Power purchase agreements as an albatross

India is now an electricity surplus country with an installed capacity of 369,000 megawatts (MW) against its peak demand of 183,804 MW. Independent power producers in the private sector now account for 47% of overall capacity—48% of thermal and 43% of renewable—while the Centre owns 25% of it and state governments the rest. The utilization trend has been away from coal and natural gas fired plants towards facilities for renewable energy.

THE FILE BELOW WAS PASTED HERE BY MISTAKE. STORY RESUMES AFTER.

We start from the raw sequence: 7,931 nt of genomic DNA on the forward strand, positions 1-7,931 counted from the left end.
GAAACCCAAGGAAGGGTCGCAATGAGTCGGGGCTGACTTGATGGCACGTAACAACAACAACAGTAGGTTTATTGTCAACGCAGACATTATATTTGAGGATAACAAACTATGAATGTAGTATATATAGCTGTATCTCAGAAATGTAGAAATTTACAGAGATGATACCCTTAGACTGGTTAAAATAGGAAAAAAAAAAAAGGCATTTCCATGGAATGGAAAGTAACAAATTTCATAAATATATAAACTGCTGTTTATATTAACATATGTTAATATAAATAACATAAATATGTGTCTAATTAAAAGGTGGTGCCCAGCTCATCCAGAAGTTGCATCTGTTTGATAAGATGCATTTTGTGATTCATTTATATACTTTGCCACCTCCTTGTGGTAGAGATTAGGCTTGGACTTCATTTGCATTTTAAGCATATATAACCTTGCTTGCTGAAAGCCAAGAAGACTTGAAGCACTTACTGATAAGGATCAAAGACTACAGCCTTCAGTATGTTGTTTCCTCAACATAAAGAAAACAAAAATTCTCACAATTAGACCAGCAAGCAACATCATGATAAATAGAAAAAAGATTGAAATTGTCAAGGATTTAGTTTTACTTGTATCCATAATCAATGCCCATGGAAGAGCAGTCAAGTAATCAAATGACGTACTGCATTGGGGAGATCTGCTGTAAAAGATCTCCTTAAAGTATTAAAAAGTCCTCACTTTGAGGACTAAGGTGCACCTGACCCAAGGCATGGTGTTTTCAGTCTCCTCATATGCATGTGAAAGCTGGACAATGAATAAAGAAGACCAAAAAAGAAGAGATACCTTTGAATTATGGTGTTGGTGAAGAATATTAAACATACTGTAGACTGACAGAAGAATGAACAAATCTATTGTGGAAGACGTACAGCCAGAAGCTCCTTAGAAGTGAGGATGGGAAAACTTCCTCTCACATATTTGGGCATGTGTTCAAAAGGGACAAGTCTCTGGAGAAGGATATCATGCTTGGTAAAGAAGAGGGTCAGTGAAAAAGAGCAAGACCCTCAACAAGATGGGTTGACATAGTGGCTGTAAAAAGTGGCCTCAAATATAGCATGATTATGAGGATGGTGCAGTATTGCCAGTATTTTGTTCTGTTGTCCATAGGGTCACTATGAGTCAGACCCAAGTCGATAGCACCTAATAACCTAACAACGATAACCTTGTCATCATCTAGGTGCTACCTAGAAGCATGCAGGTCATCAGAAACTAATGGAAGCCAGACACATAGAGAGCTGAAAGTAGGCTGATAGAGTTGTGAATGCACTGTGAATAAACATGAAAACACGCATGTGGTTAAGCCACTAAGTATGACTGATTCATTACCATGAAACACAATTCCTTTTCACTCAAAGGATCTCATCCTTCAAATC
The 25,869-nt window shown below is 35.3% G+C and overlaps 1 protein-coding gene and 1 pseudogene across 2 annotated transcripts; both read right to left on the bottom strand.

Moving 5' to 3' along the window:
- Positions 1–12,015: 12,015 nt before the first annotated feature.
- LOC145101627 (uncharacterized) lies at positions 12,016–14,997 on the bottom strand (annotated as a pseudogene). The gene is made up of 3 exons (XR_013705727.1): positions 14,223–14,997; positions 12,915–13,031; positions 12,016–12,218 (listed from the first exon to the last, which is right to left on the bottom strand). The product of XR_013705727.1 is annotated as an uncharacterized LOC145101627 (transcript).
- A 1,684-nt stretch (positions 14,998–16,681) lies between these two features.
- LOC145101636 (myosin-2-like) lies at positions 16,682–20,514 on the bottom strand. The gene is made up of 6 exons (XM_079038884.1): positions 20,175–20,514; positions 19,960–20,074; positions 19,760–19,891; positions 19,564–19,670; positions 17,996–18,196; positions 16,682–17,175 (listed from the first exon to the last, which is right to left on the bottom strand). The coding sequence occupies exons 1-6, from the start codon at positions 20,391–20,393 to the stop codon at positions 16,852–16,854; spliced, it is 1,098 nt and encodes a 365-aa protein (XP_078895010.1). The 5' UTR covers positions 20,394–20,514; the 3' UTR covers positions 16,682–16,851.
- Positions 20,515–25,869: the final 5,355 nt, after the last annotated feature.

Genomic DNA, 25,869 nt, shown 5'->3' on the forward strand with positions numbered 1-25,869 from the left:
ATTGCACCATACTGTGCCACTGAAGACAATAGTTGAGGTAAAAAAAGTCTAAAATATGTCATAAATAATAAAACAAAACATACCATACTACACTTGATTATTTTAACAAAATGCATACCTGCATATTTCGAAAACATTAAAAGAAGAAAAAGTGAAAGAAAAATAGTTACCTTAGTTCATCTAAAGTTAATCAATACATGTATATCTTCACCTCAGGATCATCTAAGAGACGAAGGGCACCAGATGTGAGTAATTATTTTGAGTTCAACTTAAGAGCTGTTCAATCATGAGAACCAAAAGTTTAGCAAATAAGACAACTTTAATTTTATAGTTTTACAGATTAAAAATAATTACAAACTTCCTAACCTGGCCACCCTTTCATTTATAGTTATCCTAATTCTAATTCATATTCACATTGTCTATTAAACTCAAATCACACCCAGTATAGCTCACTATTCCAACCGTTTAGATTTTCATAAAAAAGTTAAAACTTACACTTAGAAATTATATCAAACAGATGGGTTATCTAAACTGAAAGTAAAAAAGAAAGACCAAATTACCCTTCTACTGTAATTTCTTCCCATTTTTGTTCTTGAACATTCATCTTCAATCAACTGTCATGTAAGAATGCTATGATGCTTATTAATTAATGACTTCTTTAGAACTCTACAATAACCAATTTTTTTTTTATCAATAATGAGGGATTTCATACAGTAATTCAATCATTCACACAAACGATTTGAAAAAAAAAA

Peak demand has plummeted during the country’s current lockdown. This has made India’s excess capacity problem even worse. What has caught distribution utilities in a bind, however, are the power purchase agreements (PPAs) they had signed earlier with suppliers that generate electricity. Larger supplies have been tied up through these deals than there is demand for.

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